The legality of internships is what makes matters worse with its origins dating back to the mid-20th century. In 1938, the Fair Labor Standards Act was passed, which required for-profit and non-profit firms with annual revenues of $500,000 or more to pay their employees for their work. But in 1947, the decision made in the Walling v. Portland Terminal Company Supreme Court case affected this act. The Portland Terminal Company had an eight-day unpaid training program for prospective railroad brakemen. Trainees sued the company in the hopes of getting paid and the case went all the way to the Supreme Court. Unfortunately for the trainees, it ruled that they didn’t have to be paid because they weren’t employees–they were “trainees.” Their work “does not expedite the railroad’s business, but may, and sometimes does, actually impede and retard it.” This case established a precedent for when it is legal for companies to refuse to pay future interns, using the reasoning that a company doesn’t have to pay an intern because “the intern is receiving more benefit from the relationship than the organization,” as stated by CNBC.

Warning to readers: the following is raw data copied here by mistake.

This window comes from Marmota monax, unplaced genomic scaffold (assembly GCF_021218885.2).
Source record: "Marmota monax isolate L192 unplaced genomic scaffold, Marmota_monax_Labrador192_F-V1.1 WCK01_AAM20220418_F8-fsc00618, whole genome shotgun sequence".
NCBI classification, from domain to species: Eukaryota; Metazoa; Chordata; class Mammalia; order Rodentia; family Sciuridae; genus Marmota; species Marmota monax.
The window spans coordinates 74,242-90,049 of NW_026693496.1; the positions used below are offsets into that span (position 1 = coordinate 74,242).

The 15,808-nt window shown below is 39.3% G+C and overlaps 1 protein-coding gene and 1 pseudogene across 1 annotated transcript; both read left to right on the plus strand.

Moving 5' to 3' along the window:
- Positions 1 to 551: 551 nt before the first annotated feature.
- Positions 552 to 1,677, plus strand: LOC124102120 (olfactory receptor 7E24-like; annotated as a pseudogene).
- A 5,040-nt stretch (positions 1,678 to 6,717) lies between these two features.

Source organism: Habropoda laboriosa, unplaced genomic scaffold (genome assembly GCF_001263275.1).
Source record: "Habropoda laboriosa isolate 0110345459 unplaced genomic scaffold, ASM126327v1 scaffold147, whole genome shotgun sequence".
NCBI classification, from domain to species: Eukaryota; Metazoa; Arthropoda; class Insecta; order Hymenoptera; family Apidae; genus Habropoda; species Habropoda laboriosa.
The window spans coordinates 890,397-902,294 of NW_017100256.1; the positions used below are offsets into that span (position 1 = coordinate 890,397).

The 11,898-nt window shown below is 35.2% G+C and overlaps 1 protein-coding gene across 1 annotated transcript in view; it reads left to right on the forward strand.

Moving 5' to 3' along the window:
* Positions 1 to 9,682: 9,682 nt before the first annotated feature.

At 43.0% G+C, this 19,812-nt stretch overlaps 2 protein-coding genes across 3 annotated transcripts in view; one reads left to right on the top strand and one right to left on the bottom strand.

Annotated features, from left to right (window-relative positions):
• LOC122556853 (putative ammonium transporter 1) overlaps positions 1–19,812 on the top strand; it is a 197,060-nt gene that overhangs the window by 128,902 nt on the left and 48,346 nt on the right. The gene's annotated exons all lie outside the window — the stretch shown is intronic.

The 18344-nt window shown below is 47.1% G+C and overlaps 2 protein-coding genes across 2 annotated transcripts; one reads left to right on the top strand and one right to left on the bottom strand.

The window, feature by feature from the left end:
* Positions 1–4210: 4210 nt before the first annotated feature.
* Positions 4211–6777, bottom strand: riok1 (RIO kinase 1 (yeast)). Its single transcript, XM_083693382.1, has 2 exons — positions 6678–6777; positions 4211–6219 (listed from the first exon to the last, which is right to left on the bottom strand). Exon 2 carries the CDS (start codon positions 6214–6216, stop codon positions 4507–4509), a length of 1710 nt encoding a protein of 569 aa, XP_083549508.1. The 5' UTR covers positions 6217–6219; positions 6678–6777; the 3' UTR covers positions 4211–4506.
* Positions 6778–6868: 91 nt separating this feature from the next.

Regardless of how upsetting it may be, this is kind of expected from these companies. Daniel Ek, the CEO of Spotify with a net worth of almost $4 billion, believes that artists should be “recording and releasing music nonstop to make ends meet,” paying them almost nothing for it. On the other hand, artists all over the world, particularly songwriters, have criticized the business model that streaming services rely on. Spotify is dominated by more well-known artists and their major labor companies; they’re given top priority when it comes to the streaming service’s curated playlists, whilst smaller, independent musicians must develop new ways to promote their music without succumbing to the algorithm. This is because the revenues of each song are determined by the number of times it’s been listened to in contrast to the company’s most mainstream tracks.

These situations are truly a testament to how innovative ideas can be both a blessing and a curse when dealing with a company that only sees you as an expendable idea-churner for their much bigger scheme. They make us question the corporations’ perceptions of creativity and how much they really value it. As Jewel Ham put it, “At the end of the day, the problem here is not that Spotify stole my idea. It’s that I gave it to them.”